A post today about vaudeville and Broadway comedian Frank Tinney (1878-1940).
Originally from Philly, Tinney started out with minstrel shows, working his way up to the more prestigious vaudeville circuits by the early years of the 20th century. His shtick was to tell the corniest of jokes, implicating others (bandleaders, fellow performers, audience members) in the crime by dragging them onstage and making them the feeder. To make it more bizarre, he did this act in blackface** (without accent) for most of his career. In 1915, he cut a comedy disk called “Frank Tinney’s First Record”, which does a very good job of conveying his act, and it’s quite funny, surprisingly fresh and contemporary sounding. At present, it’s available on Youtube. Definitely check it out!
Tinney’s first Broadway show was the Shuberts’ Revue of Revues (1911) with Gaby Deslys, Harry Jolson, and Albertina Rasch. This was followed by A Winsome Widow (1912, a musical adaptation of Charles Hoyt’s A Trip to Chinatown) with Mae West, Kathleen Clifford, Leon Errol, the Dolly Sisters, and Charles King; The Ziegfeld Follies of 1913 with Errol, Rose Dolly, Nat M. Wills, Ann Pennington, and Jose Collins; Watch Your Step (1914) with Vernon and Irene Castle; and The Century Girl (1915) with Errol, Elsie Janis, Lilyan Tashman, and Van and Schenck; and several other shows, through the 1923 edition of Irving Berlin’s Music Box Revue. Like most of the other Broadway stars of the time, Tinny also played vaudeville dates during the fallow times between book shows and revues. At his peak he was pulling down $1,500 a week, one of the highest salaries in show business.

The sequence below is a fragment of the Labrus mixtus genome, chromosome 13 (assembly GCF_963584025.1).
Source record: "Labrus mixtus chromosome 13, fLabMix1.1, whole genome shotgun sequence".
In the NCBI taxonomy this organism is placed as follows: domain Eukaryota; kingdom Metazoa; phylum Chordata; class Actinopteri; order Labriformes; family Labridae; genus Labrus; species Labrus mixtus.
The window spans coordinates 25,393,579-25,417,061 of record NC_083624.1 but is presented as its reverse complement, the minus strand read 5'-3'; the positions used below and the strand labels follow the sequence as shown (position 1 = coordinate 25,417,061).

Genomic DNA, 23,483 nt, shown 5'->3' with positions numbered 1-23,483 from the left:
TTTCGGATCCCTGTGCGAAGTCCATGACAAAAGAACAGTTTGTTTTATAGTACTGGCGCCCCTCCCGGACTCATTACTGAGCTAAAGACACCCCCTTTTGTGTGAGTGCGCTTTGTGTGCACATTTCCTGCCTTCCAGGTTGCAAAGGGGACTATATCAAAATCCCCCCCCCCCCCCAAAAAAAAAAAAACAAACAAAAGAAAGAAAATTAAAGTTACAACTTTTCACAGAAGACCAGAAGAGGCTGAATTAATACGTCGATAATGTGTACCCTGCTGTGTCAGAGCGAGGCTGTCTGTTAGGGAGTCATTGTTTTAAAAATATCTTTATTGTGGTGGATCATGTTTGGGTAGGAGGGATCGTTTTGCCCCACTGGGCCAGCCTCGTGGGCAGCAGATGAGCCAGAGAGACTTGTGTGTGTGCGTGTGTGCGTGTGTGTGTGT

A drunkard and womanizer, Tinney’s career ended in the 1920s after a scandal involving Mary Nolan (who was known at the time was a Ziegfeld girl known as Imogene “Bubbles” Wilson). According to her, they’d been having an affair since she was around 14 years old (circa 1916). Since 1913 Tinney had been married to vaudeville and burlesque performer Edna Davenport, sister of “Spanish dancer” Stella Jones, who billed herself as La Estrellita. Tinny and Davenport divorced after the scandal, which had several chapters: Tinny attacked a reporter who tried to take a picture of him and his mistress; his mistress tried to stowaway on a ship he was taking to England, and finally Wilson reported Tinney to the police after he allegedly beat her. In the wake of all this, Tinney found himself isolated and ostracized, no longer able to work, as no one would hire him. This led to a nervous breakdown, from which Tinny never recovered. His last years were spent in a Long Island Veteran’s Hospital (he’d served in World War One).
To find out more about the history of vaudeville and performers like Frank Tinney, consult No Applause, Just Throw Money: The Book That Made Vaudeville Famous, available at Amazon, Barnes and Noble, and wherever nutty books are sold.
**Obligatory Disclaimer: It is the official position of this blog that Caucasians-in-Blackface is NEVER okay. It was bad then, and it’s bad now. We occasionally show images depicting the practice, or refer to it in our writing, because it is necessary to tell the story of American show business, which like the history of humanity, is a mix of good and bad.